Ok that was just on Monday I posted about the disappointment with fraud imageprevention and I guess it has earned this this bit big of business, is this all there is to this?  I realize the contractors have the data but like commercial insurance carriers do they run the work to a 3rd party a lot of time.  Usually the software used for anti fraud comes from subsidiaries of commercial insurance companies like Ingenix, a subsidiary of United Health Group and I’m sure their software is in the mix here too, so more transaction profits for those folks. 

Medicare Fraud Prevention Has Cases Falling Through the Cracks–Looks Who’s Getting the Contracts And Check Out the Algorithms For Their Profitable Business Models

When you look at the site under Part A you can clearly see Wellpoint as a huge administrator for many of the states, so in case you were not aware here’s another area of integration with health insurers and the administration through contractors and I am adding this as information so to create an awareness of where and how companies function today so you can see the tie ins with Medicare contractors.  It is a bit shocking to see a contract for Congressional Contacts have a Wellpoint email address I must say, so what kind of an office is this you might ask? 


In essence the contract looks like a win for Well Point as a partner with this contractor for Medicare so again we have transaction fees that enter into the picture here and hopefully Wellpoint does this in house and doesn’t outsource their part of the Medicare Contractor business.  Today in the news another Blue Cross Office unrelated to Medicare announced their new outsourcing solution. 

Blue Cross and Blue Shield of North Carolina To Outsource Jobs–Laying Off About 90 Employees

To get right down the the bottom here, this clearly shows how the US Government is lacking with technology and Health IT capabilities to not be able to do this in house.  It’s a big catch up game.  Just this week Wellpoint made their commitment to HIT and with what appears to be a lot of business on the line here with this contractor, it was the politically correct thing to do. 

WellPoint Joins Meaningful Use in HIT–It’s the Politically Correct Thing To Do With Pay for Performance Algorithms For Analysis

One other big issue that hurts the government from increasing internal infrastructure was this move out of the Senate, which shows they just don’t get it as Web and Cloud work together, so they approved one and not the other, duh?  Do pay close attention to items as such as those are the folks that somehow rationalize their thoughts to make law?  It scares me and the reasoning here for not approving is due to lack of proper and detailed guidance” with the Cloud.  Proper guidance these days is not stopping anyone from running for office though <grin>.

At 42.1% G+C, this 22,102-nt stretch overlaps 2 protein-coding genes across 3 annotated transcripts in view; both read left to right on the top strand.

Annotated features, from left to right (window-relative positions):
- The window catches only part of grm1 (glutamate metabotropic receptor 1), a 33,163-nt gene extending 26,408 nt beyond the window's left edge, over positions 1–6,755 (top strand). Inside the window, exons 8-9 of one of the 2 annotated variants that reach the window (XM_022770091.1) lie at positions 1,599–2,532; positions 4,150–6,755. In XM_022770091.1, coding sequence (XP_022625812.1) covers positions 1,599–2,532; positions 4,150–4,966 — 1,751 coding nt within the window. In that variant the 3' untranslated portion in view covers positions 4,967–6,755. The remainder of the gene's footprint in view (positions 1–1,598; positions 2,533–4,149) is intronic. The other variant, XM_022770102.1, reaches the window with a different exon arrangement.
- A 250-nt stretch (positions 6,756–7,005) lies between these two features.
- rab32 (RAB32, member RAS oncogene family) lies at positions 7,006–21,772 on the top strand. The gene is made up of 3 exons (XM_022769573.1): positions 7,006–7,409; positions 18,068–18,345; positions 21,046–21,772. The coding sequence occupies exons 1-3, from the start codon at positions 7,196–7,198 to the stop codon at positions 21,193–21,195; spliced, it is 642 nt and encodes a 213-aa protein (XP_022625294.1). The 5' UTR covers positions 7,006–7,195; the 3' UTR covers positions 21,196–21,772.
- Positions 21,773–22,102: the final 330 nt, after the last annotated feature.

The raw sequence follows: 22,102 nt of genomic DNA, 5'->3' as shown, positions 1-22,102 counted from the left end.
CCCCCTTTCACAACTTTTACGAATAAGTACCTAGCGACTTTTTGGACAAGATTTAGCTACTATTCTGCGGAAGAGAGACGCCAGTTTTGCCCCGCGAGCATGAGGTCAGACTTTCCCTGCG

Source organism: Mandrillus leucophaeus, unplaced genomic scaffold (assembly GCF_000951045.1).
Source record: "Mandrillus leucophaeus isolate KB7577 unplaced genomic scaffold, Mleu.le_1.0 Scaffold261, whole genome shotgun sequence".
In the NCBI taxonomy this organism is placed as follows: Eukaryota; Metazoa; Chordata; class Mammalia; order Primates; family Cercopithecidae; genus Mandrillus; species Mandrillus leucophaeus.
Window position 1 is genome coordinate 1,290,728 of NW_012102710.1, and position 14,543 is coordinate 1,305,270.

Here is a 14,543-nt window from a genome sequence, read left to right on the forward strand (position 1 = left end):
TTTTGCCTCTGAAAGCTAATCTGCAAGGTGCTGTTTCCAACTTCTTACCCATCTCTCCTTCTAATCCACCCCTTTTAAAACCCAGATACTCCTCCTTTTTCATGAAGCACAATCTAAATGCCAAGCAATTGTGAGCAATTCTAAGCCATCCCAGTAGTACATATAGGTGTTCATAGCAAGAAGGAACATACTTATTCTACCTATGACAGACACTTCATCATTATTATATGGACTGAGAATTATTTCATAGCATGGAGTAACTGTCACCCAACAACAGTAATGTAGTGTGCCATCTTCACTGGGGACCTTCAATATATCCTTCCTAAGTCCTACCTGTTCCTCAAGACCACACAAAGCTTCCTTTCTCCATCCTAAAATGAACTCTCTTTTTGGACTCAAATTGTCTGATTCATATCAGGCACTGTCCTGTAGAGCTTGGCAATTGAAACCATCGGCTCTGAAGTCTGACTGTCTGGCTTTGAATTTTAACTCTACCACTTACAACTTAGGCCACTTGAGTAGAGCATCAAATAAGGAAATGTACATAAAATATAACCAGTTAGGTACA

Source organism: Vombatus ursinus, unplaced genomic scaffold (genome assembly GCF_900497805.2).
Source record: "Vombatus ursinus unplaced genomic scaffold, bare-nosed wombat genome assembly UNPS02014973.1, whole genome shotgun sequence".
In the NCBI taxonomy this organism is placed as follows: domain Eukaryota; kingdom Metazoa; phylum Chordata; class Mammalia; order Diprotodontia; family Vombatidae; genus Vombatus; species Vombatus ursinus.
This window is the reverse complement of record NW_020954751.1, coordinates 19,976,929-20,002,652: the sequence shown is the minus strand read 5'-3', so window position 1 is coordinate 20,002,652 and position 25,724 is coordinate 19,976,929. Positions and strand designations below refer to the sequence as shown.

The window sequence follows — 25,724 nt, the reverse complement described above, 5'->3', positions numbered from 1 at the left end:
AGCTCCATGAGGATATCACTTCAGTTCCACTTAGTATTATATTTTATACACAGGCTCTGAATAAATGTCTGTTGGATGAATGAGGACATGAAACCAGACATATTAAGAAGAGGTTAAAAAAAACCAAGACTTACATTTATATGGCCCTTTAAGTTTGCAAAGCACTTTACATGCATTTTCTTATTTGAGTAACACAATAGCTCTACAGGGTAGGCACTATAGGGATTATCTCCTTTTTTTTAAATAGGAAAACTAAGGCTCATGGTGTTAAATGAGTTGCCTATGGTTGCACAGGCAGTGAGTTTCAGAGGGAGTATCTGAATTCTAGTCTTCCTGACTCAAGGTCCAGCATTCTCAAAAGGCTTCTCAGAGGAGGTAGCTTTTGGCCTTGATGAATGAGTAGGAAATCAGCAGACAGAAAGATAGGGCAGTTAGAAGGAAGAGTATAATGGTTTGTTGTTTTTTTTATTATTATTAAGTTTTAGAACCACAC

Senate Cuts Cloud Services From Budget That Would Allow for Data Center and IT Infrastructure Consolidation–Back to the 8 Track Tapes Next?

Anyway, so much for my rant but again the big contracts for those that were in theimage news for not fighting fraud….hmmmmm…we really need people that can make sense out of some of this and have good consumer digital IT and Health IT knowledge in these places, otherwise I guess I’ll have more posts like this.  The Government needs some good coders internally working.   BD 

To support its efforts, CMS recently awarded a $5.5 million five-year contract to National Government Services Inc., a large Medicare contractor in 20 states, to assist in preparing and processing incentive payments beginning in fiscal 2011.

The services will help ensure the proper accounting of the payments to eligible physicians and hospitals under the HITECH Act, according to CMS.

The agency has estimated that up to 50,000 physicians and more than 2,000 hospitals will participate in the first year of the meaningful use program.

Indianapolis-based National Government Services will develop software to create provider incentive payment files, prepare the files to prompt payment and track the payments.

Data will flow into this system from CMS’s National Level Repository (NLR), which will contain healthcare providers’ registration for incentive payments, documents verifying their eligibility and banking information for each recipient.